FUKUROI CITY, Japan (Reuters) - Rassie Erasmus says South Africa will come out mentally stronger from their 49-3 Rugby World Cup Pool B mauling of Italy at the Shizuoka Stadium on Friday in what was essentially a play-off victory that has likely sealed their quarter-final place.
Defeat would have consigned the Springboks to an embarrassing, and historic, early exit from the tournament, but they dominated the forward battle and forced Italy into cynical play, resulting in a red card for prop Andrea Lovotti after 43 minutes.
The job is not quite done yet, and the Boks have a quick turn-around ahead of a meeting with Canada in Kobe on Tuesday, but Erasmus was pleased with how his side coped with the mental pressure ahead of the Italy match, with a likely run in the knock-out stages to come.
“We were nervous about this game and are totally in play-off mode. When you get to that stage, everybody is a little more nervous,” Erasmus told reporters.
“One box ticked. There is the Canada game and after that hopefully three more games with the same frame of mind in terms of intensity, expectations, pressure, big moments.
“It was a good test for us and we are pretty happy with how we handled that.”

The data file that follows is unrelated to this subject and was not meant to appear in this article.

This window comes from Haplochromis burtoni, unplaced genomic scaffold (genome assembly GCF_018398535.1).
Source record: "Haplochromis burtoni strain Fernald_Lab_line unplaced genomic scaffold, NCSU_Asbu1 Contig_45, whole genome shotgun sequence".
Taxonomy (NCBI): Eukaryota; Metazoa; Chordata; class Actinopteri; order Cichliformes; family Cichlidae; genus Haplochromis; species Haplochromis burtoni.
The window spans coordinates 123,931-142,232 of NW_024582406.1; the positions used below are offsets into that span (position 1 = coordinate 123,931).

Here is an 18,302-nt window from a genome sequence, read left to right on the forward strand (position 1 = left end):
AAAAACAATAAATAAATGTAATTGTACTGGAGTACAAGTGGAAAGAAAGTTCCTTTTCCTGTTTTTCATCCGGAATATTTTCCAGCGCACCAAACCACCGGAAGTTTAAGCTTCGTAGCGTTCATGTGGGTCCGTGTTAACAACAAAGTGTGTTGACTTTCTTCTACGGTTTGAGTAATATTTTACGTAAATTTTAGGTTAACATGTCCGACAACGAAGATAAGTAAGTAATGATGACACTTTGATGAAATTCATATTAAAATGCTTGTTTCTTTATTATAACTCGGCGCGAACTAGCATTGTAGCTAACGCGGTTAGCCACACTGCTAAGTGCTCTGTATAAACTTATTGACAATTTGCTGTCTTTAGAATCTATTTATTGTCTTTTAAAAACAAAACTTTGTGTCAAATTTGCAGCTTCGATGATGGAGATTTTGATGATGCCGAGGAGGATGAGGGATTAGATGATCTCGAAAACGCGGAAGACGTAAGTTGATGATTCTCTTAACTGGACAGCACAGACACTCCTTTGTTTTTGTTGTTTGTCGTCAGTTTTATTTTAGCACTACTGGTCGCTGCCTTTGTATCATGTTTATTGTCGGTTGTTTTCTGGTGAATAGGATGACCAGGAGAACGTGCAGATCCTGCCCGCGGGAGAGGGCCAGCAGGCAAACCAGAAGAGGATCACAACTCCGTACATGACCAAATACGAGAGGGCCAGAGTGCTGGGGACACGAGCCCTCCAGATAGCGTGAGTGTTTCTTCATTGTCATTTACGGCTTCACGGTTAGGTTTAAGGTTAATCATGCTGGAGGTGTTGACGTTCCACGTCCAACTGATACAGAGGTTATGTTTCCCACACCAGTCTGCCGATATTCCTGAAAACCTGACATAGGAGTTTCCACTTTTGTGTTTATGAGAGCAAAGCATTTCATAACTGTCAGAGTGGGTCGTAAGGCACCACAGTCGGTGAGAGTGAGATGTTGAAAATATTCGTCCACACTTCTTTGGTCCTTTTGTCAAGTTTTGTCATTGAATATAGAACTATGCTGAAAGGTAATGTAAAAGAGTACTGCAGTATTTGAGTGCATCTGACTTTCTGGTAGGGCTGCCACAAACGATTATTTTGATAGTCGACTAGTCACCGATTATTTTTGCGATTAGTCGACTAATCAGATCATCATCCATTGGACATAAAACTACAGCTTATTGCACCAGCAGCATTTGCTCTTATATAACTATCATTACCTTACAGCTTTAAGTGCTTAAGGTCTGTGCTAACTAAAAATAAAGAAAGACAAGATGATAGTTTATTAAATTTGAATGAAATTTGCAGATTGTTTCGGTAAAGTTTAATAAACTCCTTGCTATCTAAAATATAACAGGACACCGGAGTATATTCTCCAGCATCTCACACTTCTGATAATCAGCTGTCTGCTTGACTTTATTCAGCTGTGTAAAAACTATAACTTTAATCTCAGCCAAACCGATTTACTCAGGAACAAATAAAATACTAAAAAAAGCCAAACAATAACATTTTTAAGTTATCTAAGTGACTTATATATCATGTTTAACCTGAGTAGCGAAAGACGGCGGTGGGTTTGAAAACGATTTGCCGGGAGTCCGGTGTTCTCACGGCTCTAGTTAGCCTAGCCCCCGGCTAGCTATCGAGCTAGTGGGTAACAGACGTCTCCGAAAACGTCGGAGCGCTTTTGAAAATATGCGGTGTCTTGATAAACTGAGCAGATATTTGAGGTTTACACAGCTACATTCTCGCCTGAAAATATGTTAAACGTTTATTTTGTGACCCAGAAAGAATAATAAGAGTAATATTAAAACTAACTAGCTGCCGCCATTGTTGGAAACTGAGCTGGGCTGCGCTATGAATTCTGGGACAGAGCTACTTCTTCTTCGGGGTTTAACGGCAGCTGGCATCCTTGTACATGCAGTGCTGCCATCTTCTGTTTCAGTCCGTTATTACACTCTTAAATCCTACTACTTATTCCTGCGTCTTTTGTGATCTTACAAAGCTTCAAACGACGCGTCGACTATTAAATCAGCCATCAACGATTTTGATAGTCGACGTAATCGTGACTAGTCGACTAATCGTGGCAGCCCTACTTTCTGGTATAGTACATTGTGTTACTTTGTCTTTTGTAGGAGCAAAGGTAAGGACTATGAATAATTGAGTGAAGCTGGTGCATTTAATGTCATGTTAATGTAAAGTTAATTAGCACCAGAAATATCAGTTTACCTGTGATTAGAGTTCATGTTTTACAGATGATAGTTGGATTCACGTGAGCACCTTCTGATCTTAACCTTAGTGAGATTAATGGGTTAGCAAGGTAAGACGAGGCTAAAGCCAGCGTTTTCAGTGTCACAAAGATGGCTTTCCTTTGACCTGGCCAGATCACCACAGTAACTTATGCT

Despite seven tries scored, Erasmus believes they still need to sharpen up in attack if they are to go all the way and lift the trophy.
“We definitely have to get better on the attacking side. As you saw, New Zealand scored nine tries two nights ago (against Canada) and we scored nine tries (against Namibia).
“They scored it in different ways and we scored it in different ways. Some people enjoy the way New Zealand score tries, and we enjoy the way we score tries.
“We have a certain style that we play. We have certain types of players and we play to our strengths.”
There had been some scepticism after the match went to uncontested scrums after only 18 minutes, as first Italian tight-head prop Simone Ferrari went off early with a hamstring problem, and then his replacement, Marco Riccioni, failed a Head Injury Assessment.
“We were better at scrum-time against a good Italian pack, until they had to go to uncontested scrums,” Erasmus said.
“If it was any other coach I would say it was planned, but because it was Conor (O’Shea) I know it was just bad luck. He is an honest man and a good coach, there are no funny tricks with him.”
Reporting By Nick Said; Editing by Daniel Wallis